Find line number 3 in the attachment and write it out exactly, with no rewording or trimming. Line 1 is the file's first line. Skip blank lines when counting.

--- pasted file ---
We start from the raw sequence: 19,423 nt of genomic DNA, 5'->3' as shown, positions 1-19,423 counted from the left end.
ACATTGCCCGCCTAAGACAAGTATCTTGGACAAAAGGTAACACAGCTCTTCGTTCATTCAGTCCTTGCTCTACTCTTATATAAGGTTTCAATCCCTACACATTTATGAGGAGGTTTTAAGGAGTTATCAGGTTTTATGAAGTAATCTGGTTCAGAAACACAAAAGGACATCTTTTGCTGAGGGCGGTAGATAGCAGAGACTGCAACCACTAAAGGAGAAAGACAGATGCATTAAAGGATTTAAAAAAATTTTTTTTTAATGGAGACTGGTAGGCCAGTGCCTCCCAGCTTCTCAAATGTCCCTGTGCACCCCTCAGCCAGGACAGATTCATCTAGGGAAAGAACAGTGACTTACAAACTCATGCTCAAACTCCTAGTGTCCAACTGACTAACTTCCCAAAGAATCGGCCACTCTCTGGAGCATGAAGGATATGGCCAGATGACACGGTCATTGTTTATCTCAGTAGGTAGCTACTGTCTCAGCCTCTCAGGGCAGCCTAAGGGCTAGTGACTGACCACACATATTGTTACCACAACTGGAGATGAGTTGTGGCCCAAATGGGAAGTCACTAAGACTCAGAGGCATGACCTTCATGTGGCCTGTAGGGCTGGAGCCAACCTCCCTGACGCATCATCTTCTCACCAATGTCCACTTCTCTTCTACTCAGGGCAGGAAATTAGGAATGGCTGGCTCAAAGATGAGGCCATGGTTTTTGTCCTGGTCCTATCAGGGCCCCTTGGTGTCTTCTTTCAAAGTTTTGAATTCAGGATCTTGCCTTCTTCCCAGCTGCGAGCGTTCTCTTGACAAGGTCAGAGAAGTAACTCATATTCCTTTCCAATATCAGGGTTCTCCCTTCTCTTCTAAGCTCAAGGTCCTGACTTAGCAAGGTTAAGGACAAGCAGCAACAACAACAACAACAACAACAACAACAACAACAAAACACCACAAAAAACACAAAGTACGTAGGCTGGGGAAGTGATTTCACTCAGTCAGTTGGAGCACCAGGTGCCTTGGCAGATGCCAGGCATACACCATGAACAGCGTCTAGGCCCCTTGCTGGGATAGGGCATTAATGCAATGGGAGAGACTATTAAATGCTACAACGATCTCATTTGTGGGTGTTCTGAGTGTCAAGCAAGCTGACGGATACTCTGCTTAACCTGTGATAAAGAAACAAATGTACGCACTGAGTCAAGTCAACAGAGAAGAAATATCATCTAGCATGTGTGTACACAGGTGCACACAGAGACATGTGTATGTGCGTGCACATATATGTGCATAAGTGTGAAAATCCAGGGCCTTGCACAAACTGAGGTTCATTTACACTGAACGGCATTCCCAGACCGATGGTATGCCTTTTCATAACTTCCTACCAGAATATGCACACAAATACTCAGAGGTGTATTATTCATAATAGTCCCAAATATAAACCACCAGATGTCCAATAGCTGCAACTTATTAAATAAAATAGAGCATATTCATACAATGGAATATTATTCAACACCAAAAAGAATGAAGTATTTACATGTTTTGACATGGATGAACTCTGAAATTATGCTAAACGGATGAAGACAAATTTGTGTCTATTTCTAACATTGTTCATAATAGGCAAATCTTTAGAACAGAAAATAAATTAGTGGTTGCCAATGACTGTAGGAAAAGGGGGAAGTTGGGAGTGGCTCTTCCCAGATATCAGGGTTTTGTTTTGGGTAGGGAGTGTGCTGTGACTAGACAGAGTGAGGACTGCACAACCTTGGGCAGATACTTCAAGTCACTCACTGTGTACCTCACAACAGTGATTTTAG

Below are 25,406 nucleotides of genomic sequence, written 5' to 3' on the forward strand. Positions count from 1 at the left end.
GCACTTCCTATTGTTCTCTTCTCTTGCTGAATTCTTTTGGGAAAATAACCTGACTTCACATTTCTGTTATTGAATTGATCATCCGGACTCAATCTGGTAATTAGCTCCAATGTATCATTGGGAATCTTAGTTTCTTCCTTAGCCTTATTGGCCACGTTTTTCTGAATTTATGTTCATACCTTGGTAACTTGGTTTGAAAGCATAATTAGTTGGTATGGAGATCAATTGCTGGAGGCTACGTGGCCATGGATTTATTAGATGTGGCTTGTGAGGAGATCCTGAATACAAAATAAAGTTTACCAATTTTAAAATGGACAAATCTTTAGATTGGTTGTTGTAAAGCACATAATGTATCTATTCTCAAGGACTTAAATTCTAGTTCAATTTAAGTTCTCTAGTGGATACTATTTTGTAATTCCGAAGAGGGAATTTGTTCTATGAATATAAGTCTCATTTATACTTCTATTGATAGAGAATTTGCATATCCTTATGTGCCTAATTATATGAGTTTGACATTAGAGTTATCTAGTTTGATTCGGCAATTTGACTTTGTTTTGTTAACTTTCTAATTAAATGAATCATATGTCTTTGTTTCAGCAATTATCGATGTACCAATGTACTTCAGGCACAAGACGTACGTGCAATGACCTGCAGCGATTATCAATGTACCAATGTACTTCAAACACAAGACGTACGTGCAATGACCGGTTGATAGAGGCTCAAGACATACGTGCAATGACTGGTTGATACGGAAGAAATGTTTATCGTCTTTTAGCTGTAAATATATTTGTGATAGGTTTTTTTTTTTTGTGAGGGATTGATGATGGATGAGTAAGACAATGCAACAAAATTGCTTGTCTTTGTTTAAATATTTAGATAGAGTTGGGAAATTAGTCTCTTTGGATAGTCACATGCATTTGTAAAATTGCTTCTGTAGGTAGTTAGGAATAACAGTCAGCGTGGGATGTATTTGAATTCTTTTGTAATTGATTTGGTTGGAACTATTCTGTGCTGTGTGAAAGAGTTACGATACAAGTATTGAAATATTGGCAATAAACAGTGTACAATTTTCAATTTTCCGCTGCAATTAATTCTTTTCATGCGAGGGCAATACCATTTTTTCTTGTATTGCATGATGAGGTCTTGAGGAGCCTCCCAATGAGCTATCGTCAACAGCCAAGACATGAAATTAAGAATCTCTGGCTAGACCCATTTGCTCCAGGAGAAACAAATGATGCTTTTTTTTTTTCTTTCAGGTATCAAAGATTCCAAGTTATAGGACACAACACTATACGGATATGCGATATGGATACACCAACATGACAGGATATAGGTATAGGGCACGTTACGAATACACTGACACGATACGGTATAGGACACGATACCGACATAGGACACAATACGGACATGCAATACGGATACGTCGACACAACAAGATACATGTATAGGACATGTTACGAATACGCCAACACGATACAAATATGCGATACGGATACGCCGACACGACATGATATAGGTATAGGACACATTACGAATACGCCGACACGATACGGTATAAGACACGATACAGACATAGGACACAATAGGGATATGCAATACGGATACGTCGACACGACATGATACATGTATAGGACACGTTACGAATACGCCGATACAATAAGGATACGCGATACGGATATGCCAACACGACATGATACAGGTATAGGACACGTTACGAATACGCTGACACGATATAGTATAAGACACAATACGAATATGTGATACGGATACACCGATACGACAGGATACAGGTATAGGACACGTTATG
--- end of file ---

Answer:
Below are 25,406 nucleotides of genomic sequence, written 5' to 3' on the forward strand. Positions count from 1 at the left end.